neither party appears to be interested in rolling out the welcome mat for
As I have often said, "We didn't leave the Democratic Party, it left us."
That's why many Catholics feel politically homeless in this country today.
But we are not going to vote for Republicans just because they are not
Q: The Democratic Party was traditionally the party of many Catholics. Can
those days be recovered?
Flynn: Yes, but it will obviously take a lot of hard work, courage and
sacrifice for Catholics to be respected in the Democratic Party once
again. The first thing too many Catholics say is, "I'm not going to go
where I am not wanted or welcome. No respect, no vote." Catholic voters
should send that message to their Democratic elected officials today.
You can also send a message to the media and let them know of your
frustration with the Democratic Party and politics in general. Tell them
that you're not quitting and that you're fighting for respect for your
just like your immigrant parents, grandparents and great-grandparents did
when they came to this country.
Give my message to at least 10 members of your family and your friends.
Encourage your bishop and pastor to speak out more openly on civic issues
that are important to not only our Catholic values and principles, but for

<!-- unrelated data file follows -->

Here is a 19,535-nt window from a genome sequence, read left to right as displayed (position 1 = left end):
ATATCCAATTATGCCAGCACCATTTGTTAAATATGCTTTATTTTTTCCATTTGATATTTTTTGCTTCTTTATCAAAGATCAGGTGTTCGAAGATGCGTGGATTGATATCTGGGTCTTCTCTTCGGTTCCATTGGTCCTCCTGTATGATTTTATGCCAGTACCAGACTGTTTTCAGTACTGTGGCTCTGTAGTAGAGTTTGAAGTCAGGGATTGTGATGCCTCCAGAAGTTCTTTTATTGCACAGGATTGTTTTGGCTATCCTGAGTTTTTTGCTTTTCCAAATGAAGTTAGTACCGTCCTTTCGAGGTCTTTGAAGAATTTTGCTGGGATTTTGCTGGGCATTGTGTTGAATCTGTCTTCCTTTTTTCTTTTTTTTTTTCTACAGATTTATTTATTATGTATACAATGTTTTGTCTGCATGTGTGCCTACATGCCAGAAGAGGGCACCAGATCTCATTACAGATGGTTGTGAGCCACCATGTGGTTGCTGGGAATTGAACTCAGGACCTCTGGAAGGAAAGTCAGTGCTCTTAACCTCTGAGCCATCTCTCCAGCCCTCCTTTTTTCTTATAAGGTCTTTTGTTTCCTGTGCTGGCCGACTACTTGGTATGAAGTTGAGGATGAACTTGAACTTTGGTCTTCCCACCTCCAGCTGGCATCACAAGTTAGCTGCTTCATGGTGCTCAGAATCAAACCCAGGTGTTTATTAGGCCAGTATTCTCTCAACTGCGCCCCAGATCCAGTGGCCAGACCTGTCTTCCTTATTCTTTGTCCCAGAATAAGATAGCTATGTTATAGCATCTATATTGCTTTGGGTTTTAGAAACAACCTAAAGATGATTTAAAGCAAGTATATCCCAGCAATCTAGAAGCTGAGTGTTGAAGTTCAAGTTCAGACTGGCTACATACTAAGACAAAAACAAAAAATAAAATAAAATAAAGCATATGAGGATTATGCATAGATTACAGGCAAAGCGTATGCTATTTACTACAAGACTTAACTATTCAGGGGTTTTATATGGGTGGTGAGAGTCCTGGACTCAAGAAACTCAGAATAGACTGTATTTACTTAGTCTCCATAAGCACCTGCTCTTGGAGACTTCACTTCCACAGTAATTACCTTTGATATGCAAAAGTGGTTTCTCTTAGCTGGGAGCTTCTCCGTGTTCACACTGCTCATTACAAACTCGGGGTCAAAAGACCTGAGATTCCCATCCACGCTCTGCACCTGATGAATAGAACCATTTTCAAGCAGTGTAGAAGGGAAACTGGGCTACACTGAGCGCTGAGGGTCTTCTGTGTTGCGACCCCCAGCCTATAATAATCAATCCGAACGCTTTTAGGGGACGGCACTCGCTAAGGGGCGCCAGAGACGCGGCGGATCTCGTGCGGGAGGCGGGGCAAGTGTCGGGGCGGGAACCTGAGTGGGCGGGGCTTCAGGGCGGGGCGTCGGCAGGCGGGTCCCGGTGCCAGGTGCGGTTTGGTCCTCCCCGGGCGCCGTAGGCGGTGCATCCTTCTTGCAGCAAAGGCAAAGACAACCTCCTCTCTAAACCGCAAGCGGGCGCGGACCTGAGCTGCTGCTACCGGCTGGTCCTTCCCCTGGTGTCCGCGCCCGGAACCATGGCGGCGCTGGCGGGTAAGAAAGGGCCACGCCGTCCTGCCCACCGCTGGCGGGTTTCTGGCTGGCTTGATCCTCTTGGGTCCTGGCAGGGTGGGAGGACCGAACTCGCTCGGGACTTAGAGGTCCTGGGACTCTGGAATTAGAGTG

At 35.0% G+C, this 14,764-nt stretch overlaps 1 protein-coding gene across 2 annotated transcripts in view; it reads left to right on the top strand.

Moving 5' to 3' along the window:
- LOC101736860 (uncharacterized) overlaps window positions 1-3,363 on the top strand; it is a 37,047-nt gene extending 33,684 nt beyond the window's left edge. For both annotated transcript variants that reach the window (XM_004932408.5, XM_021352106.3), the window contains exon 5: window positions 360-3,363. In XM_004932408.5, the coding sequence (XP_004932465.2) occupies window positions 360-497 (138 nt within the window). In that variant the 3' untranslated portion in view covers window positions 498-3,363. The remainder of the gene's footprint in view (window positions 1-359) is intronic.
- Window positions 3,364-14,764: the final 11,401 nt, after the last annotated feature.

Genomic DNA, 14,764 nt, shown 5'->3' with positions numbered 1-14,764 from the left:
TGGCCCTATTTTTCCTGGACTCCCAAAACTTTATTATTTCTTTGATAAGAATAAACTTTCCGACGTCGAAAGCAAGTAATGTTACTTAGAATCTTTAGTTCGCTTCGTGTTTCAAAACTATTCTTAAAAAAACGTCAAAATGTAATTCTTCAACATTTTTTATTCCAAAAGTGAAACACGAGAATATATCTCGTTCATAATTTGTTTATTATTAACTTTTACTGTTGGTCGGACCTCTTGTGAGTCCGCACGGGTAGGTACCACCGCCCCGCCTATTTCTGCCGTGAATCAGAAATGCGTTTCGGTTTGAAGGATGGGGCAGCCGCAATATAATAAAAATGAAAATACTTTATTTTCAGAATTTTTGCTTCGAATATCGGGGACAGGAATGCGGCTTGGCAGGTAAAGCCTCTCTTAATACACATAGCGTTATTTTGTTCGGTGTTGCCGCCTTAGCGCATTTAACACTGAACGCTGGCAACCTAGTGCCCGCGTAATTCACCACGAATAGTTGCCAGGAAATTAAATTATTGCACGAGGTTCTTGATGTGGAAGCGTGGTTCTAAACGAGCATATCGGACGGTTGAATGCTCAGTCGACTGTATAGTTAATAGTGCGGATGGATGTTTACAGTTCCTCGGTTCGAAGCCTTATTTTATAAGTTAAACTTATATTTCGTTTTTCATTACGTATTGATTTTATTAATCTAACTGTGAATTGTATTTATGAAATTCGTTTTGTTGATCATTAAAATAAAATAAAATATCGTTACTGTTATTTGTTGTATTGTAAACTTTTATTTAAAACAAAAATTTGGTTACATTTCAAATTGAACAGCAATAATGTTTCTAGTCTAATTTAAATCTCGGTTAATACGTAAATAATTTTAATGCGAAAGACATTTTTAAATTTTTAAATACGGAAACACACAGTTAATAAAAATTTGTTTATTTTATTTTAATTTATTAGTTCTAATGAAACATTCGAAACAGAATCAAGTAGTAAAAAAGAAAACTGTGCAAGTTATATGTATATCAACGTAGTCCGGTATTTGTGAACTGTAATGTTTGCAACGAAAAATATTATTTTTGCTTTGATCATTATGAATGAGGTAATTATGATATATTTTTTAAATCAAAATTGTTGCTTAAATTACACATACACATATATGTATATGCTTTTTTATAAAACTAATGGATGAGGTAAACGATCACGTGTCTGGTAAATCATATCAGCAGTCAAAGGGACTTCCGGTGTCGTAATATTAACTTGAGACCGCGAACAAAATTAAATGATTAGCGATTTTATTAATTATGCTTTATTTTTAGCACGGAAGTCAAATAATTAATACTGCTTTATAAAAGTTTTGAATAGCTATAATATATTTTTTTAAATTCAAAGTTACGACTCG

the stability and integrity of our great nation. We should not take a back
seat to anyone.
Change your media sources if they continue to put down your values and
principles. Support the press that presents your point of view and offers
fair and balanced coverage.
We don't expect special attention, but we're no longer going to tolerate
second-class coverage. We're hardworking, patriotic, law-abiding citizens
who are tired of being ignored and taken for granted politically. If
Church leaders don't want to lead us out of this political malaise, we
need to find and recruit politically sophisticated, effective lay
Catholics to speak for us in the civic arena.
Some Catholics will say, "I'll pray for you." That's certainly very
important, but in politics, so are organization, money and the media.
There are areas in which every one of us can make a difference in helping
to build a better country and a stronger Church.
The most important thing to remember through all of this is: Our Catholic
faith is not Democratic or Republican, liberal or conservative, but